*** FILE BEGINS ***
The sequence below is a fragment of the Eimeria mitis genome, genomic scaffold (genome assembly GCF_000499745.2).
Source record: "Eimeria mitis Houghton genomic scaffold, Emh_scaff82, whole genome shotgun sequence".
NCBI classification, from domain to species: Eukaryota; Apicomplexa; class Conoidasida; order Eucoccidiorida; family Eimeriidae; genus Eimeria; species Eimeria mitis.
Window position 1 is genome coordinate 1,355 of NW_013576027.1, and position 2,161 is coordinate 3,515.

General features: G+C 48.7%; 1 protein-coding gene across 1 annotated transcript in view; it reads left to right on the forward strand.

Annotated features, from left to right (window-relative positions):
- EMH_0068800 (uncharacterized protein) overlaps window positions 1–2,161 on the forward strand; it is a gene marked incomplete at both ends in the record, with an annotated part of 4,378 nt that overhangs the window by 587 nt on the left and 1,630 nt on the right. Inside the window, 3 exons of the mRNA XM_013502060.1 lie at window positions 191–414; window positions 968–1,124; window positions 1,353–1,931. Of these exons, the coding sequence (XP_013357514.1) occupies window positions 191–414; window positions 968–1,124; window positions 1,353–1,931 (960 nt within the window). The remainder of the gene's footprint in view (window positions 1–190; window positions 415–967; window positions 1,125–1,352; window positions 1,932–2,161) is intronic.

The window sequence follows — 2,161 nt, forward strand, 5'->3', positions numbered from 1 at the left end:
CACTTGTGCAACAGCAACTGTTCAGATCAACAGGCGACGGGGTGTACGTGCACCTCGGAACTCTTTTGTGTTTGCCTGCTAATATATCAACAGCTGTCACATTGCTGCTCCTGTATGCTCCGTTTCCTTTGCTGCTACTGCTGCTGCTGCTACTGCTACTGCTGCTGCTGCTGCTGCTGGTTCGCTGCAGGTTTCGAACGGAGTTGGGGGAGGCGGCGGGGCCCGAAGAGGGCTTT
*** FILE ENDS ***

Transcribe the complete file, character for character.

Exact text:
The sequence below is a fragment of the Eimeria mitis genome, genomic scaffold (genome assembly GCF_000499745.2).
Source record: "Eimeria mitis Houghton genomic scaffold, Emh_scaff82, whole genome shotgun sequence".
NCBI classification, from domain to species: Eukaryota; Apicomplexa; class Conoidasida; order Eucoccidiorida; family Eimeriidae; genus Eimeria; species Eimeria mitis.
Window position 1 is genome coordinate 1,355 of NW_013576027.1, and position 2,161 is coordinate 3,515.

General features: G+C 48.7%; 1 protein-coding gene across 1 annotated transcript in view; it reads left to right on the forward strand.

Annotated features, from left to right (window-relative positions):
- EMH_0068800 (uncharacterized protein) overlaps window positions 1–2,161 on the forward strand; it is a gene marked incomplete at both ends in the record, with an annotated part of 4,378 nt that overhangs the window by 587 nt on the left and 1,630 nt on the right. Inside the window, 3 exons of the mRNA XM_013502060.1 lie at window positions 191–414; window positions 968–1,124; window positions 1,353–1,931. Of these exons, the coding sequence (XP_013357514.1) occupies window positions 191–414; window positions 968–1,124; window positions 1,353–1,931 (960 nt within the window). The remainder of the gene's footprint in view (window positions 1–190; window positions 415–967; window positions 1,125–1,352; window positions 1,932–2,161) is intronic.

The window sequence follows — 2,161 nt, forward strand, 5'->3', positions numbered from 1 at the left end:
CACTTGTGCAACAGCAACTGTTCAGATCAACAGGCGACGGGGTGTACGTGCACCTCGGAACTCTTTTGTGTTTGCCTGCTAATATATCAACAGCTGTCACATTGCTGCTCCTGTATGCTCCGTTTCCTTTGCTGCTACTGCTGCTGCTGCTACTGCTACTGCTGCTGCTGCTGCTGCTGGTTCGCTGCAGGTTTCGAACGGAGTTGGGGGAGGCGGCGGGGCCCGAAGAGGGCTTT